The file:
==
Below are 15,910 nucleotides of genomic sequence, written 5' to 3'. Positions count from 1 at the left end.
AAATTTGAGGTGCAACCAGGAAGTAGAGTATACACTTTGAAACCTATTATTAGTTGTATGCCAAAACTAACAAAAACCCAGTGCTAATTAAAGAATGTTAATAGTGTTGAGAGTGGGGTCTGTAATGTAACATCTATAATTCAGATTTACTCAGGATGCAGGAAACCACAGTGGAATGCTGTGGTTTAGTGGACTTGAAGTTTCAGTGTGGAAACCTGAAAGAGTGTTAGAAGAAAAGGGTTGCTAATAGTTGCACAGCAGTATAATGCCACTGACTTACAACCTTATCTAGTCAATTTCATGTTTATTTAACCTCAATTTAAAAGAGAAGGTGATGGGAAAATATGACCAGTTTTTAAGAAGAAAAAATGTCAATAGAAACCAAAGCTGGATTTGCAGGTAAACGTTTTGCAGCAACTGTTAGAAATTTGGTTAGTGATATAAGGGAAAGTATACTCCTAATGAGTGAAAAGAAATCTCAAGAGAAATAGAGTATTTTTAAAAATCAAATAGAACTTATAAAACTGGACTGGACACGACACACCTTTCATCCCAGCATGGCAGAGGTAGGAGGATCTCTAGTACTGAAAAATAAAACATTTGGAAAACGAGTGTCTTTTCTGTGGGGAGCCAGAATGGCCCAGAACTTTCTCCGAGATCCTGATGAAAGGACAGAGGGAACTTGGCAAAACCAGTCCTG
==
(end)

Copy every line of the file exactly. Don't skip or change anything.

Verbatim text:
Below are 15,910 nucleotides of genomic sequence, written 5' to 3'. Positions count from 1 at the left end.
AAATTTGAGGTGCAACCAGGAAGTAGAGTATACACTTTGAAACCTATTATTAGTTGTATGCCAAAACTAACAAAAACCCAGTGCTAATTAAAGAATGTTAATAGTGTTGAGAGTGGGGTCTGTAATGTAACATCTATAATTCAGATTTACTCAGGATGCAGGAAACCACAGTGGAATGCTGTGGTTTAGTGGACTTGAAGTTTCAGTGTGGAAACCTGAAAGAGTGTTAGAAGAAAAGGGTTGCTAATAGTTGCACAGCAGTATAATGCCACTGACTTACAACCTTATCTAGTCAATTTCATGTTTATTTAACCTCAATTTAAAAGAGAAGGTGATGGGAAAATATGACCAGTTTTTAAGAAGAAAAAATGTCAATAGAAACCAAAGCTGGATTTGCAGGTAAACGTTTTGCAGCAACTGTTAGAAATTTGGTTAGTGATATAAGGGAAAGTATACTCCTAATGAGTGAAAAGAAATCTCAAGAGAAATAGAGTATTTTTAAAAATCAAATAGAACTTATAAAACTGGACTGGACACGACACACCTTTCATCCCAGCATGGCAGAGGTAGGAGGATCTCTAGTACTGAAAAATAAAACATTTGGAAAACGAGTGTCTTTTCTGTGGGGAGCCAGAATGGCCCAGAACTTTCTCCGAGATCCTGATGAAAGGACAGAGGGAACTTGGCAAAACCAGTCCTG